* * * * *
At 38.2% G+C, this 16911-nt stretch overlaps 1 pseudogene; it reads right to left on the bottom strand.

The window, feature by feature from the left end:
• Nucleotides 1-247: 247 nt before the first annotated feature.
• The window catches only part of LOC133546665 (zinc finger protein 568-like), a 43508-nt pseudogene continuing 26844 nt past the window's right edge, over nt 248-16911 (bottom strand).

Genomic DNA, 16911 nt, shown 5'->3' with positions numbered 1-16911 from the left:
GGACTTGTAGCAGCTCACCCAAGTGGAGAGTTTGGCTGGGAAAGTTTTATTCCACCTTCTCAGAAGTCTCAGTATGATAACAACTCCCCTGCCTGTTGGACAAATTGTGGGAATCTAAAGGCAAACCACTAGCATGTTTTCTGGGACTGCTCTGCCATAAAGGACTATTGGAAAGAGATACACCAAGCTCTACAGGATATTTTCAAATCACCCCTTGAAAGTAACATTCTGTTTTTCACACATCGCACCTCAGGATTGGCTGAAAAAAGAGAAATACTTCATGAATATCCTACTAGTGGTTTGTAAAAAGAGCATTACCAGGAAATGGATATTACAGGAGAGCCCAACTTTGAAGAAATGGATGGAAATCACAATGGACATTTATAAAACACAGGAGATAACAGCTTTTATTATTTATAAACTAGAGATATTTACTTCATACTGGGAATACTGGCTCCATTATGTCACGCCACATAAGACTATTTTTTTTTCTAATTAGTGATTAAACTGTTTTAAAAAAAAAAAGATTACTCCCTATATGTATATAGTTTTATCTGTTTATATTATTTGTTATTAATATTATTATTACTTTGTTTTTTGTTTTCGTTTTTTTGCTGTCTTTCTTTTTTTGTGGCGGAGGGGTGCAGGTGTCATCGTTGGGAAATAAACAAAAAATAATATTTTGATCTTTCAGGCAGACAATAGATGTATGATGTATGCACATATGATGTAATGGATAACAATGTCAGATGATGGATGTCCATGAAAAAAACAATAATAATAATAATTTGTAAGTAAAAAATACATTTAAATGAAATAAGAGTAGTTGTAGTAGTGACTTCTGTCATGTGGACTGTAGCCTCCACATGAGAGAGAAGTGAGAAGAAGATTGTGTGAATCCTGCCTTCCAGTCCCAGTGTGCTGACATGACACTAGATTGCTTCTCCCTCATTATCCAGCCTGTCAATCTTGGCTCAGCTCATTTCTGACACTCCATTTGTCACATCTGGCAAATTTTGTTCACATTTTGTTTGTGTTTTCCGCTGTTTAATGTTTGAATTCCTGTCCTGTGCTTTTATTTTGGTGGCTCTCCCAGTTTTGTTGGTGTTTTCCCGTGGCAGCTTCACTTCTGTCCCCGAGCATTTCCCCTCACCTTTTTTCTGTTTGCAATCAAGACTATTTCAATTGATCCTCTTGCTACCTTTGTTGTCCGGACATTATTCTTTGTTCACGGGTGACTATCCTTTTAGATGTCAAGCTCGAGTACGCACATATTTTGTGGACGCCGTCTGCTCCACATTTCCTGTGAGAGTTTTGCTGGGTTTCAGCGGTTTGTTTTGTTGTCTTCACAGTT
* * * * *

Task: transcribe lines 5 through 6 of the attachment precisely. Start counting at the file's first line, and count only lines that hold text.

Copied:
Genomic DNA, 16911 nt, shown 5'->3' with positions numbered 1-16911 from the left:
GGACTTGTAGCAGCTCACCCAAGTGGAGAGTTTGGCTGGGAAAGTTTTATTCCACCTTCTCAGAAGTCTCAGTATGATAACAACTCCCCTGCCTGTTGGACAAATTGTGGGAATCTAAAGGCAAACCACTAGCATGTTTTCTGGGACTGCTCTGCCATAAAGGACTATTGGAAAGAGATACACCAAGCTCTACAGGATATTTTCAAATCACCCCTTGAAAGTAACATTCTGTTTTTCACACATCGCACCTCAGGATTGGCTGAAAAAAGAGAAATACTTCATGAATATCCTACTAGTGGTTTGTAAAAAGAGCATTACCAGGAAATGGATATTACAGGAGAGCCCAACTTTGAAGAAATGGATGGAAATCACAATGGACATTTATAAAACACAGGAGATAACAGCTTTTATTATTTATAAACTAGAGATATTTACTTCATACTGGGAATACTGGCTCCATTATGTCACGCCACATAAGACTATTTTTTTTTCTAATTAGTGATTAAACTGTTTTAAAAAAAAAAAGATTACTCCCTATATGTATATAGTTTTATCTGTTTATATTATTTGTTATTAATATTATTATTACTTTGTTTTTTGTTTTCGTTTTTTTGCTGTCTTTCTTTTTTTGTGGCGGAGGGGTGCAGGTGTCATCGTTGGGAAATAAACAAAAAATAATATTTTGATCTTTCAGGCAGACAATAGATGTATGATGTATGCACATATGATGTAATGGATAACAATGTCAGATGATGGATGTCCATGAAAAAAACAATAATAATAATAATTTGTAAGTAAAAAATACATTTAAATGAAATAAGAGTAGTTGTAGTAGTGACTTCTGTCATGTGGACTGTAGCCTCCACATGAGAGAGAAGTGAGAAGAAGATTGTGTGAATCCTGCCTTCCAGTCCCAGTGTGCTGACATGACACTAGATTGCTTCTCCCTCATTATCCAGCCTGTCAATCTTGGCTCAGCTCATTTCTGACACTCCATTTGTCACATCTGGCAAATTTTGTTCACATTTTGTTTGTGTTTTCCGCTGTTTAATGTTTGAATTCCTGTCCTGTGCTTTTATTTTGGTGGCTCTCCCAGTTTTGTTGGTGTTTTCCCGTGGCAGCTTCACTTCTGTCCCCGAGCATTTCCCCTCACCTTTTTTCTGTTTGCAATCAAGACTATTTCAATTGATCCTCTTGCTACCTTTGTTGTCCGGACATTATTCTTTGTTCACGGGTGACTATCCTTTTAGATGTCAAGCTCGAGTACGCACATATTTTGTGGACGCCGTCTGCTCCACATTTCCTGTGAGAGTTTTGCTGGGTTTCAGCGGTTTGTTTTGTTGTCTTCACAGTT